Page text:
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The wheels of progress turn frustratingly slow in Christchurch’s Red Zone. Frank Film asks, is anything going to happen?
Hayley Guglietta is honest about her group’s activities on vacant land bordering Christchurch’s Avon River. She admits the groundwork was commenced without official permission.
“We took over half an acre of land up here,” Guglietta tells Frank Film. “We had a small garden at Avebury (House), we got too big for it and we wanted to expand. Downers were on the land and we thought rather than wait for them to get off we’ll just start working around them.”
The Richmond Community Garden now supplies produce to local residents, grown on land where homes and individual vegetable gardens once stood. That land is now known as the Otakaro Avon River Corridor – a vast 602 hectares, cleared of around 5000 homes after a devastating sequence of earthquakes, commencing almost a decade ago.
Since then, former city councillor Chrissie Williams says, “There’s massive amounts of money but more importantly masses amounts of time that we’ve wasted.”
Williams believes the first five years were “justified” in talking with affected parties and clearing the land but believes “it should have been handed over to the council in 2016, four years ago”.
Instead, the Crown handed joint agency Regenerate Christchurch the task of designing a regenerative plan for the Corridor. That work took over two years and cost up to $20 million. Now that the land has been resurveyed by Land Information New Zealand (LINZ) it has been handed back to the Christchurch City Council to administer.
Williams has a new role, chair of the Christchurch Red Zones Transformative Land Use Consultative Group.
Suggestions for land use, documented by Frank Film, have included a forest park, a recreational lake, mahinga kai and an eco-sanctuary.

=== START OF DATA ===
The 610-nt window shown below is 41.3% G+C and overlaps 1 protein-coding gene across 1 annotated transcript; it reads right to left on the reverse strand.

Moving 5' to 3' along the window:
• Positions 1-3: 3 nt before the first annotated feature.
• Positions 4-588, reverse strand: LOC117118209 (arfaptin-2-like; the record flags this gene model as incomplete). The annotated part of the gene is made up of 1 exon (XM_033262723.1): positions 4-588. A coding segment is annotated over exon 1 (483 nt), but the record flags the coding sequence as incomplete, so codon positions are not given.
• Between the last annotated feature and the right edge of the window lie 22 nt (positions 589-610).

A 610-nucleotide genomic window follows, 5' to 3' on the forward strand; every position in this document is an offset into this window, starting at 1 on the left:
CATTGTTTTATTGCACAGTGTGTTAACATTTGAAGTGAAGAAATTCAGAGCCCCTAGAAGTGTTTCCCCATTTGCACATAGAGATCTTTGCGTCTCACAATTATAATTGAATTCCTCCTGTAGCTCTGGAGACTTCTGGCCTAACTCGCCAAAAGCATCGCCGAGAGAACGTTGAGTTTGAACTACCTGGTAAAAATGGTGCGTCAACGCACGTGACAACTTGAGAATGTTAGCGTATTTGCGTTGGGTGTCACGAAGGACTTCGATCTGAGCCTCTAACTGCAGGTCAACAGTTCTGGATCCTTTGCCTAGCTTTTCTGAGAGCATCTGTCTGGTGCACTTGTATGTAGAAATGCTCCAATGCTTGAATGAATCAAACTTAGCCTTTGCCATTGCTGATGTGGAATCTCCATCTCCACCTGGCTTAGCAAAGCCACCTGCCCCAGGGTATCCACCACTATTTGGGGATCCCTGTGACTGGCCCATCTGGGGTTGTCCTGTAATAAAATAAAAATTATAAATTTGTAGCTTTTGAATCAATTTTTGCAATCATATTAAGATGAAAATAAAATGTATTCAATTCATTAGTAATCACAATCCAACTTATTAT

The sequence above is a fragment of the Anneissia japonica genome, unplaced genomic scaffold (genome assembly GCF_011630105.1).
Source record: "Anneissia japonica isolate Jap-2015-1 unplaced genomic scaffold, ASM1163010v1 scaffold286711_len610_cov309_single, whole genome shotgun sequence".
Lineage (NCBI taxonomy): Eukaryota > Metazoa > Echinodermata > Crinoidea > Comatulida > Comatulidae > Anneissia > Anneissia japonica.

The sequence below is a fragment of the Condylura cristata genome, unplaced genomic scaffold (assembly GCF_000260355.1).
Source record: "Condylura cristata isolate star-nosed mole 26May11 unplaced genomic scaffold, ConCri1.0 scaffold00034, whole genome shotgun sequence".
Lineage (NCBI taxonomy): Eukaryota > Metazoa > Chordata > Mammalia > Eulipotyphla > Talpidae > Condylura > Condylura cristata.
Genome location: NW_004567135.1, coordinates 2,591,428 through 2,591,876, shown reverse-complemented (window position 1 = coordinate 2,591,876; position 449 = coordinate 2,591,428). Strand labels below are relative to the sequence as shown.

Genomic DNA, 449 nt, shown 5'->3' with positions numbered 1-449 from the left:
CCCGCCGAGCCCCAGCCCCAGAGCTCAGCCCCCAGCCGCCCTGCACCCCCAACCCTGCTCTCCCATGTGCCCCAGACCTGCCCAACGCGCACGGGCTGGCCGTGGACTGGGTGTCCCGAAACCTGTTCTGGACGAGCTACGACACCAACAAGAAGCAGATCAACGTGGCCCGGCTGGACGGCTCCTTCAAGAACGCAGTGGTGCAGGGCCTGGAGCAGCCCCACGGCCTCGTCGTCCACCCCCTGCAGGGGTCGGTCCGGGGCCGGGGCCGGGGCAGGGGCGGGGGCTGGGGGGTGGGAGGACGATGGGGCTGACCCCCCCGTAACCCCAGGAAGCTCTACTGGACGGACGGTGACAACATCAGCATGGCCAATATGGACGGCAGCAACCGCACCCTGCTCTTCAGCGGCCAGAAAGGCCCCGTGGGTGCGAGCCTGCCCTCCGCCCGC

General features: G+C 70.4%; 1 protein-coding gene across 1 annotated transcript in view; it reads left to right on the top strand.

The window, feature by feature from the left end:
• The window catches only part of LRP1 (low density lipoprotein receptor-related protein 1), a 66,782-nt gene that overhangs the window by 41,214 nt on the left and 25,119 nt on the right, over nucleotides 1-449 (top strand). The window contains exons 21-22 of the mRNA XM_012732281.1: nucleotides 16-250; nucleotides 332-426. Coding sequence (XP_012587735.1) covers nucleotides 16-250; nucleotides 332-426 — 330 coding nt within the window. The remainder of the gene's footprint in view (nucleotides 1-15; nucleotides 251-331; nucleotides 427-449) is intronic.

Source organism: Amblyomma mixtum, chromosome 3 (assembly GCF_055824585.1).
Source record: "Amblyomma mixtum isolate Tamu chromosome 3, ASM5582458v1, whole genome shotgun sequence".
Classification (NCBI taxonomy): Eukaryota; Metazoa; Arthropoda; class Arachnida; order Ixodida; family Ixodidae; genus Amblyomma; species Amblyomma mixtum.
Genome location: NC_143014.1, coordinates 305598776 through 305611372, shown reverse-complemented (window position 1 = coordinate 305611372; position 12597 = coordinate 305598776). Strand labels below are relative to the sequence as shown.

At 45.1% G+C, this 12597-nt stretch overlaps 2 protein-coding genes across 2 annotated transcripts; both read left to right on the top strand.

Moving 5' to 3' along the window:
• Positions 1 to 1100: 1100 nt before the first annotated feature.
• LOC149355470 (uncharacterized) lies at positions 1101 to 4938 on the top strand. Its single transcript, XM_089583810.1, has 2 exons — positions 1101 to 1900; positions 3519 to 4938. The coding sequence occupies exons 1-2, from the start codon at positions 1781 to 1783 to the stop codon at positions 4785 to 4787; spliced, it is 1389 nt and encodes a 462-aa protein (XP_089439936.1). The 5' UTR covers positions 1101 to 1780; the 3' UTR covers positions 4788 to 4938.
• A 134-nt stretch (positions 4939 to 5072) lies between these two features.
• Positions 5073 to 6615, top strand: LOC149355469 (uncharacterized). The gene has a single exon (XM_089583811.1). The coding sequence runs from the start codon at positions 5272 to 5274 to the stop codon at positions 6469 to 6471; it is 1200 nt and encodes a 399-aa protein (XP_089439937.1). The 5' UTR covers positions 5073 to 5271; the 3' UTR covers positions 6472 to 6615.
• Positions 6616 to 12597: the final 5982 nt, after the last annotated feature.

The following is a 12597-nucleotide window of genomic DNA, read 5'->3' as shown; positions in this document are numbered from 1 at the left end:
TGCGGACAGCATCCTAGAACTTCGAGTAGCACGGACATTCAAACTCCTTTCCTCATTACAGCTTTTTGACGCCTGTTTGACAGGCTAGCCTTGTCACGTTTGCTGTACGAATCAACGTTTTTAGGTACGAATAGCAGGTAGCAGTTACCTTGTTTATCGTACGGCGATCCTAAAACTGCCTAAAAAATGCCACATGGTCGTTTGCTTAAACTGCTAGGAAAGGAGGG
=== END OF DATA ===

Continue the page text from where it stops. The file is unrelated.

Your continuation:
Council Head of Parks, Andrew Rutledge, says council will “be in a position to start thinking about long-term leases in the next 12 months”.
Smith, spokesperson for the Avon-Otakaro Network, has reservations about the council’s ability as new guardians of the space.
“We are having to trust council because the land’s been entrusted to them,” says Smith. “I’m not yet convinced they’re displaying all the characteristics to do a good job.”
Frank Film interviews Smith at the Nurse Maude Hospice in Merivale. The widely-respected community advocate, often referred to as “Mr Red Zone”, is battling liver cancer, which was first diagnosed around the time of the earthquakes.
Smith is still keeping a close watch over developments in the area he called home for 18 years, and he’s urging council to follow the plan laid out by Regenerate Christchurch.
“It comes from deep below and it’s got real sound roots,” says Smith, “so I think it needs to be followed and come to maturity otherwise we’re not doing justice to all that hard work”.
Hayley Guglietta says if it weren’t for Evan Smith, she “wouldn’t have the strength to keep fighting for what we’ve done here”.
Will we see a greater rate of progress in the coming decade? Chrissie Williams remains hopeful. “So many of us have invested so much, especially Evan Smith. In respect for all the work he’s done we’ve got to keep going and keep pushing and make sure things do happen.”
*Made with the support of NZ-on-Air*